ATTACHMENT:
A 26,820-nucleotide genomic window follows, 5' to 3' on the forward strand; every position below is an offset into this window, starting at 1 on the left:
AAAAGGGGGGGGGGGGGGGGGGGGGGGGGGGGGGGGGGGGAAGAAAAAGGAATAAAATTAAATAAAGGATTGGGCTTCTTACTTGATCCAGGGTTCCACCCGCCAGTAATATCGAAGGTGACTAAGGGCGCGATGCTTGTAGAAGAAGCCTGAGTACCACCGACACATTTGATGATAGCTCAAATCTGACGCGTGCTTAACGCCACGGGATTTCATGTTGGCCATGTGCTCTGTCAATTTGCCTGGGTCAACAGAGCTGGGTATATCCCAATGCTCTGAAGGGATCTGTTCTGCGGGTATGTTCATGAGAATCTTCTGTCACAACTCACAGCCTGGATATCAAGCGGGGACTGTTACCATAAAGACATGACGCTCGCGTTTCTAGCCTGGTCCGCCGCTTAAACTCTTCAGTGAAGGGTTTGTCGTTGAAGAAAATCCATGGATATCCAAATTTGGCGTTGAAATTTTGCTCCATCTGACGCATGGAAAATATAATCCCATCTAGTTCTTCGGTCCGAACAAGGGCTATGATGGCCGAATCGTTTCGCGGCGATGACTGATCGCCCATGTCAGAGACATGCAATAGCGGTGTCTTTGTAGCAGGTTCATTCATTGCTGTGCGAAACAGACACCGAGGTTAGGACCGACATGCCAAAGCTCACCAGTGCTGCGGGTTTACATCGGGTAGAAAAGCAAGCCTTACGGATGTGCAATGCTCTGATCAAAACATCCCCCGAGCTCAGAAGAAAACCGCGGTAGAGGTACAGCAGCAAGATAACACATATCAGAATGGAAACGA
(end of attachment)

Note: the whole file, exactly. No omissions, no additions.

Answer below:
A 26,820-nucleotide genomic window follows, 5' to 3' on the forward strand; every position below is an offset into this window, starting at 1 on the left:
AAAAGGGGGGGGGGGGGGGGGGGGGGGGGGGGGGGGGGGGAAGAAAAAGGAATAAAATTAAATAAAGGATTGGGCTTCTTACTTGATCCAGGGTTCCACCCGCCAGTAATATCGAAGGTGACTAAGGGCGCGATGCTTGTAGAAGAAGCCTGAGTACCACCGACACATTTGATGATAGCTCAAATCTGACGCGTGCTTAACGCCACGGGATTTCATGTTGGCCATGTGCTCTGTCAATTTGCCTGGGTCAACAGAGCTGGGTATATCCCAATGCTCTGAAGGGATCTGTTCTGCGGGTATGTTCATGAGAATCTTCTGTCACAACTCACAGCCTGGATATCAAGCGGGGACTGTTACCATAAAGACATGACGCTCGCGTTTCTAGCCTGGTCCGCCGCTTAAACTCTTCAGTGAAGGGTTTGTCGTTGAAGAAAATCCATGGATATCCAAATTTGGCGTTGAAATTTTGCTCCATCTGACGCATGGAAAATATAATCCCATCTAGTTCTTCGGTCCGAACAAGGGCTATGATGGCCGAATCGTTTCGCGGCGATGACTGATCGCCCATGTCAGAGACATGCAATAGCGGTGTCTTTGTAGCAGGTTCATTCATTGCTGTGCGAAACAGACACCGAGGTTAGGACCGACATGCCAAAGCTCACCAGTGCTGCGGGTTTACATCGGGTAGAAAAGCAAGCCTTACGGATGTGCAATGCTCTGATCAAAACATCCCCCGAGCTCAGAAGAAAACCGCGGTAGAGGTACAGCAGCAAGATAACACATATCAGAATGGAAACGA